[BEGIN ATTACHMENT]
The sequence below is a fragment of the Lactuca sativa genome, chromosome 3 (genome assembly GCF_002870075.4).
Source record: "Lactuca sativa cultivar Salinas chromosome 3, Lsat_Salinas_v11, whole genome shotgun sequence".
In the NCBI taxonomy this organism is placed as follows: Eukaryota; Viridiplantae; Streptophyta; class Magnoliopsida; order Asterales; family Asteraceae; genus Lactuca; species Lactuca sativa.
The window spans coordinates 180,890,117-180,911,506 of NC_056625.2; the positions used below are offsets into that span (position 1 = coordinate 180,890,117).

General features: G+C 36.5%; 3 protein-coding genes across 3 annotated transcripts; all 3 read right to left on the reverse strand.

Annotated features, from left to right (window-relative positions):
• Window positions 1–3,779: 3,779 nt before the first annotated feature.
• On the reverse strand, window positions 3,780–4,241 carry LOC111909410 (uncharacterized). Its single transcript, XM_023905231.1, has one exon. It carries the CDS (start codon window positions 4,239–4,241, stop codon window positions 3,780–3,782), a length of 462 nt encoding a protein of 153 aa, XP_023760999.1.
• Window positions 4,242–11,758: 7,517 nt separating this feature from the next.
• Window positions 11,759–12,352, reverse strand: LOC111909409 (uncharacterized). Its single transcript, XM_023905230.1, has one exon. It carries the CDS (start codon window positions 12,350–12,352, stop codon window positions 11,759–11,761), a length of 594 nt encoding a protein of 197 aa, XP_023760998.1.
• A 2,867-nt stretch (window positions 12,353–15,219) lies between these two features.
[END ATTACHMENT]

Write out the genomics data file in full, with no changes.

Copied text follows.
The sequence below is a fragment of the Lactuca sativa genome, chromosome 3 (genome assembly GCF_002870075.4).
Source record: "Lactuca sativa cultivar Salinas chromosome 3, Lsat_Salinas_v11, whole genome shotgun sequence".
In the NCBI taxonomy this organism is placed as follows: Eukaryota; Viridiplantae; Streptophyta; class Magnoliopsida; order Asterales; family Asteraceae; genus Lactuca; species Lactuca sativa.
The window spans coordinates 180,890,117-180,911,506 of NC_056625.2; the positions used below are offsets into that span (position 1 = coordinate 180,890,117).

General features: G+C 36.5%; 3 protein-coding genes across 3 annotated transcripts; all 3 read right to left on the reverse strand.

Annotated features, from left to right (window-relative positions):
• Window positions 1–3,779: 3,779 nt before the first annotated feature.
• On the reverse strand, window positions 3,780–4,241 carry LOC111909410 (uncharacterized). Its single transcript, XM_023905231.1, has one exon. It carries the CDS (start codon window positions 4,239–4,241, stop codon window positions 3,780–3,782), a length of 462 nt encoding a protein of 153 aa, XP_023760999.1.
• Window positions 4,242–11,758: 7,517 nt separating this feature from the next.
• Window positions 11,759–12,352, reverse strand: LOC111909409 (uncharacterized). Its single transcript, XM_023905230.1, has one exon. It carries the CDS (start codon window positions 12,350–12,352, stop codon window positions 11,759–11,761), a length of 594 nt encoding a protein of 197 aa, XP_023760998.1.
• A 2,867-nt stretch (window positions 12,353–15,219) lies between these two features.